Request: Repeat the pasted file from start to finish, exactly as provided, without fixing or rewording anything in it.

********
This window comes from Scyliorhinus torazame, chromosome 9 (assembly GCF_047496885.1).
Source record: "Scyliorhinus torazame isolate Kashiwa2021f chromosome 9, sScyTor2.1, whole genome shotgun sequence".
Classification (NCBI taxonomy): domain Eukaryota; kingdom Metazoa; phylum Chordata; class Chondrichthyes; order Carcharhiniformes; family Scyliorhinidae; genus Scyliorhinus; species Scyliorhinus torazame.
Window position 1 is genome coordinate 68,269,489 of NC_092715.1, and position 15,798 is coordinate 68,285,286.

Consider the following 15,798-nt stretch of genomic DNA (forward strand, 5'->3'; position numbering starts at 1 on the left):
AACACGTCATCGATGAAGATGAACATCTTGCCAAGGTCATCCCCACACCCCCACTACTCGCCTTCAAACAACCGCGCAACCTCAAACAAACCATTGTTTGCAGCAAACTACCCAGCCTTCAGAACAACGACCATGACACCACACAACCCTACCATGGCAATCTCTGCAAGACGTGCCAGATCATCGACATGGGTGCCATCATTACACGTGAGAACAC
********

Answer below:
This window comes from Scyliorhinus torazame, chromosome 9 (assembly GCF_047496885.1).
Source record: "Scyliorhinus torazame isolate Kashiwa2021f chromosome 9, sScyTor2.1, whole genome shotgun sequence".
Classification (NCBI taxonomy): domain Eukaryota; kingdom Metazoa; phylum Chordata; class Chondrichthyes; order Carcharhiniformes; family Scyliorhinidae; genus Scyliorhinus; species Scyliorhinus torazame.
Window position 1 is genome coordinate 68,269,489 of NC_092715.1, and position 15,798 is coordinate 68,285,286.

Consider the following 15,798-nt stretch of genomic DNA (forward strand, 5'->3'; position numbering starts at 1 on the left):
AACACGTCATCGATGAAGATGAACATCTTGCCAAGGTCATCCCCACACCCCCACTACTCGCCTTCAAACAACCGCGCAACCTCAAACAAACCATTGTTTGCAGCAAACTACCCAGCCTTCAGAACAACGACCATGACACCACACAACCCTACCATGGCAATCTCTGCAAGACGTGCCAGATCATCGACATGGGTGCCATCATTACACGTGAGAACAC